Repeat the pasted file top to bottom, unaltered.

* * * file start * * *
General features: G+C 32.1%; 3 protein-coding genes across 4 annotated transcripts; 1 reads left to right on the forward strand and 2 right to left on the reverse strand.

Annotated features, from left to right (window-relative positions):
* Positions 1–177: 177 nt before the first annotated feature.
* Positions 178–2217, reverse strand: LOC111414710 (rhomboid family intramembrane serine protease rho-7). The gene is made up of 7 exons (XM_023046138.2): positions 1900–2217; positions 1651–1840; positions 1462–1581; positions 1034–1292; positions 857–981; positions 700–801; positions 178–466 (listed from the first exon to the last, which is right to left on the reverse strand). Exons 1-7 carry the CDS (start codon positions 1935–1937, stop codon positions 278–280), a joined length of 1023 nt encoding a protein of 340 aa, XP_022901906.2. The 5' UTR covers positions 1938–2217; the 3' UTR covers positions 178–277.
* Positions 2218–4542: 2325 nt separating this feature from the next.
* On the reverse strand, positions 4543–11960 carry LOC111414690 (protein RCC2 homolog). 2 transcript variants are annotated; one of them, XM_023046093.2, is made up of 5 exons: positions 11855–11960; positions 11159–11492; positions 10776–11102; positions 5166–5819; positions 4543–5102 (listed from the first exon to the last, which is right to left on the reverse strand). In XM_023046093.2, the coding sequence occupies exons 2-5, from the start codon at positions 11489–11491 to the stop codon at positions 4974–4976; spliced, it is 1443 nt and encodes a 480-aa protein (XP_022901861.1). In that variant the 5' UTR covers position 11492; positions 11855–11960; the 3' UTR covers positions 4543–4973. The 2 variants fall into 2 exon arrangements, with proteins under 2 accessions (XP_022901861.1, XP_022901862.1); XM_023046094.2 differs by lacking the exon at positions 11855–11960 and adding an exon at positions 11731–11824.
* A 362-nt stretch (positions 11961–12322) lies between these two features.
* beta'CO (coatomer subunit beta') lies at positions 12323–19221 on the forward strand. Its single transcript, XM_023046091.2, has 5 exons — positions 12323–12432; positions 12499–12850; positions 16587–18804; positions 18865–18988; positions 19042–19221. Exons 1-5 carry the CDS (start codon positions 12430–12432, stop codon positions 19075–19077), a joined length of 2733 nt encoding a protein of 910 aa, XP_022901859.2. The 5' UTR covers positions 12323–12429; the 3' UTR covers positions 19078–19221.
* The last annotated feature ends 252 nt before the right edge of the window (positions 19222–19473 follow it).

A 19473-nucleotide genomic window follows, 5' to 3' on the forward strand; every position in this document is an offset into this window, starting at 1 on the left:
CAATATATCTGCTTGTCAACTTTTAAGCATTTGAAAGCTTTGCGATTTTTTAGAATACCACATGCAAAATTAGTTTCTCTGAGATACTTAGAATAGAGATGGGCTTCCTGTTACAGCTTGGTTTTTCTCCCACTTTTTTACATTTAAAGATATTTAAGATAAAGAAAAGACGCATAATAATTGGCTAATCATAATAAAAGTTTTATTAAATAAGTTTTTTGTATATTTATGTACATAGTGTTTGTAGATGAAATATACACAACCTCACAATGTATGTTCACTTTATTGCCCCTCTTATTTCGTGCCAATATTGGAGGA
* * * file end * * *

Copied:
General features: G+C 32.1%; 3 protein-coding genes across 4 annotated transcripts; 1 reads left to right on the forward strand and 2 right to left on the reverse strand.

Annotated features, from left to right (window-relative positions):
* Positions 1–177: 177 nt before the first annotated feature.
* Positions 178–2217, reverse strand: LOC111414710 (rhomboid family intramembrane serine protease rho-7). The gene is made up of 7 exons (XM_023046138.2): positions 1900–2217; positions 1651–1840; positions 1462–1581; positions 1034–1292; positions 857–981; positions 700–801; positions 178–466 (listed from the first exon to the last, which is right to left on the reverse strand). Exons 1-7 carry the CDS (start codon positions 1935–1937, stop codon positions 278–280), a joined length of 1023 nt encoding a protein of 340 aa, XP_022901906.2. The 5' UTR covers positions 1938–2217; the 3' UTR covers positions 178–277.
* Positions 2218–4542: 2325 nt separating this feature from the next.
* On the reverse strand, positions 4543–11960 carry LOC111414690 (protein RCC2 homolog). 2 transcript variants are annotated; one of them, XM_023046093.2, is made up of 5 exons: positions 11855–11960; positions 11159–11492; positions 10776–11102; positions 5166–5819; positions 4543–5102 (listed from the first exon to the last, which is right to left on the reverse strand). In XM_023046093.2, the coding sequence occupies exons 2-5, from the start codon at positions 11489–11491 to the stop codon at positions 4974–4976; spliced, it is 1443 nt and encodes a 480-aa protein (XP_022901861.1). In that variant the 5' UTR covers position 11492; positions 11855–11960; the 3' UTR covers positions 4543–4973. The 2 variants fall into 2 exon arrangements, with proteins under 2 accessions (XP_022901861.1, XP_022901862.1); XM_023046094.2 differs by lacking the exon at positions 11855–11960 and adding an exon at positions 11731–11824.
* A 362-nt stretch (positions 11961–12322) lies between these two features.
* beta'CO (coatomer subunit beta') lies at positions 12323–19221 on the forward strand. Its single transcript, XM_023046091.2, has 5 exons — positions 12323–12432; positions 12499–12850; positions 16587–18804; positions 18865–18988; positions 19042–19221. Exons 1-5 carry the CDS (start codon positions 12430–12432, stop codon positions 19075–19077), a joined length of 2733 nt encoding a protein of 910 aa, XP_022901859.2. The 5' UTR covers positions 12323–12429; the 3' UTR covers positions 19078–19221.
* The last annotated feature ends 252 nt before the right edge of the window (positions 19222–19473 follow it).

A 19473-nucleotide genomic window follows, 5' to 3' on the forward strand; every position in this document is an offset into this window, starting at 1 on the left:
CAATATATCTGCTTGTCAACTTTTAAGCATTTGAAAGCTTTGCGATTTTTTAGAATACCACATGCAAAATTAGTTTCTCTGAGATACTTAGAATAGAGATGGGCTTCCTGTTACAGCTTGGTTTTTCTCCCACTTTTTTACATTTAAAGATATTTAAGATAAAGAAAAGACGCATAATAATTGGCTAATCATAATAAAAGTTTTATTAAATAAGTTTTTTGTATATTTATGTACATAGTGTTTGTAGATGAAATATACACAACCTCACAATGTATGTTCACTTTATTGCCCCTCTTATTTCGTGCCAATATTGGAGGA